LL Cool J is another nominee for the title of Rap’s MVP for 1986 as he is still riding the success of Radio. LL might find his name mentioned throughout the 80’s and possibly the early 90’s. We haven’t even made it to my favorite album(Walking with a Panther) yet and I’ve already mentioned LL twice.

Another option for me was The Beastie Boys. Three white boys who came and revolutionized rap music with their brand of punk-rap. 1986 was the year that the trio released their debut album, Licensed to Ill(If there was an award for best album title of 1986, Beastie Boys would win hands down IMO), and became a worldwide success, achieving the first and only 5 microphone award from The Source magazine. Five mics was a big deal back then and to gain those type of props is definitely MVP-worthy.

As worthy as the Beastie Boys and LL Cool J are, the award for MVP of 1986 goes to….



From Left to Right: Jason "Jam Master Jay" Mizell, Darryl "D.M.C" McDaniels, and Joseph "Run" Simmons

Sure the group had been around before 1986, but it was the release of their masterpiece of an album, Raising Hell that allowed the group from Hollis, Queens to change the perception of how successful hip-hop music can be. It can be argued that before the release of this album, hip-hop was regarded as a passing fad that would eventually fade away with time.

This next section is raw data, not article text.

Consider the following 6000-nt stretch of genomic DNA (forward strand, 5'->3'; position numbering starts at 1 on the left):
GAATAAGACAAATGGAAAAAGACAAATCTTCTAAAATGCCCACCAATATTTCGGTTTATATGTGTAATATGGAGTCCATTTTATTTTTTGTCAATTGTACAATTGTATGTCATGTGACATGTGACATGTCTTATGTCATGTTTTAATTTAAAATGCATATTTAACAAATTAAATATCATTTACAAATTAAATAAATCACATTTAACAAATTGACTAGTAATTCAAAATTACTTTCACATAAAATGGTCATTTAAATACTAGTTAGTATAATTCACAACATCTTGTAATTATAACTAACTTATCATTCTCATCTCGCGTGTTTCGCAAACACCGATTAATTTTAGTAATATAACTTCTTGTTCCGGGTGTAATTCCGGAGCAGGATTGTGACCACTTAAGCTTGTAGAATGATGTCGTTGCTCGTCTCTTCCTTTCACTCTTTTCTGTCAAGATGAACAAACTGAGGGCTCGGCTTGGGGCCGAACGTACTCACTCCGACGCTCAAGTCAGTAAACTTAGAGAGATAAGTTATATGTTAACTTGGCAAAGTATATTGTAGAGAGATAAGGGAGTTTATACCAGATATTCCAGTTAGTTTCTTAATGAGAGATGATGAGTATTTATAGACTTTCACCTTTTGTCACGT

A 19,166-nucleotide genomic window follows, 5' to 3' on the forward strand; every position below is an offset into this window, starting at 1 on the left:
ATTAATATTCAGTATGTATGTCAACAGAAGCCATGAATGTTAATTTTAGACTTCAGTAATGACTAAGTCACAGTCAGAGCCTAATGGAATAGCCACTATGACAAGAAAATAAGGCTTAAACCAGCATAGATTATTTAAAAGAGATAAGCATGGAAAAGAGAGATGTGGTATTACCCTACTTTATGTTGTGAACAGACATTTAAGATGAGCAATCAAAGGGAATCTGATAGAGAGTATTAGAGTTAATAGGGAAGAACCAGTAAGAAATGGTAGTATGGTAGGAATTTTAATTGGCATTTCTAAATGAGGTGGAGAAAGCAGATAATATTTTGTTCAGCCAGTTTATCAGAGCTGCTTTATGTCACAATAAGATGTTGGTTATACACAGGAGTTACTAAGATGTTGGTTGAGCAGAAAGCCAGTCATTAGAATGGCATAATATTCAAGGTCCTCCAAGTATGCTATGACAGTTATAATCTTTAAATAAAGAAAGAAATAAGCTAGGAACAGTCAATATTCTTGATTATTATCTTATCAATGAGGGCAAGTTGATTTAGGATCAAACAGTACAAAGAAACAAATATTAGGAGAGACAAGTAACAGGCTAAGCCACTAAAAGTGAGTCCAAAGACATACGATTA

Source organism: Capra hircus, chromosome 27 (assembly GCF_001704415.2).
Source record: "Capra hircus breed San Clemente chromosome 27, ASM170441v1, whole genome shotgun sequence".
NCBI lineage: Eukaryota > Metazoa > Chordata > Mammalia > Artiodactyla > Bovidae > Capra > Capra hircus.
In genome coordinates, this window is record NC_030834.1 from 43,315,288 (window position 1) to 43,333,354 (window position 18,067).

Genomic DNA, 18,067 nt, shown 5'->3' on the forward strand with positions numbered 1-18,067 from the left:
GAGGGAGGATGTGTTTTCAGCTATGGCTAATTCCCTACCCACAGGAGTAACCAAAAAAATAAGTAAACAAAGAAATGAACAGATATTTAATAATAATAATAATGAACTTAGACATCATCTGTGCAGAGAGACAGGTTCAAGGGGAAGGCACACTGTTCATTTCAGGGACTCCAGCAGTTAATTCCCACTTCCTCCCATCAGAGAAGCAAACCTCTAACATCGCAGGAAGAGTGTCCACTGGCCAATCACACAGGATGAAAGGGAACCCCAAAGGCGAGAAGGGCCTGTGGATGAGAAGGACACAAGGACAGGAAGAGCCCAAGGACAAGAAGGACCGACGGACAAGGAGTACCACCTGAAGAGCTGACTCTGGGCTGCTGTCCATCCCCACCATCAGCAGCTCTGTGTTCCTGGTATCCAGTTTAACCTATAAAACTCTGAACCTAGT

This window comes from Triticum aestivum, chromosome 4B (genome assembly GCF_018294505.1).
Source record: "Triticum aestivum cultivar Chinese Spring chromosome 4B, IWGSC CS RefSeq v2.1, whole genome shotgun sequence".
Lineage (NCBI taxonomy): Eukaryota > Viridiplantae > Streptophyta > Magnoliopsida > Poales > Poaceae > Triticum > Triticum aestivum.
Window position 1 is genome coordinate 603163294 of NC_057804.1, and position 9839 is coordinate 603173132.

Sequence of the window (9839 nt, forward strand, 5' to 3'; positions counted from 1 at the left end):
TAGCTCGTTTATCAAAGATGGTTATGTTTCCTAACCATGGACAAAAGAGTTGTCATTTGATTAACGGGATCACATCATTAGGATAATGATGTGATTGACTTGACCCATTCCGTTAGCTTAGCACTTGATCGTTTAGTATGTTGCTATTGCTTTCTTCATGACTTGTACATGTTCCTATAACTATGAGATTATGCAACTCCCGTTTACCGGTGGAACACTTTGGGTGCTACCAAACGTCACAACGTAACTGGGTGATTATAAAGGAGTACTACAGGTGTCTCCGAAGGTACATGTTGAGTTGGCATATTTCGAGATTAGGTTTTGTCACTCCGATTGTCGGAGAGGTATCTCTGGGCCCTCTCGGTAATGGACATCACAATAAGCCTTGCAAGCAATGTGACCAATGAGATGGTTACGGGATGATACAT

Certified triple-platinum and receiving five mics from The Source Magazine, the album was benefited by the addition of Rick Rubin as a producer. Rubin, who had previously worked with LL on his Radio debut, helped popularize hip-hop music with his work on this album along with the works of the Beastie Boys. The single “Walk this Way,” which featured Aerosmith’s Steven Tyler and Joe Perry, became one of the first fusions of rap and rock music to rock the charts. The video for the single also received heavy rotation on the MTV video network(Videos on MTV….seems so stone-age) and helped to Aerosmith find a resurgence in their careers.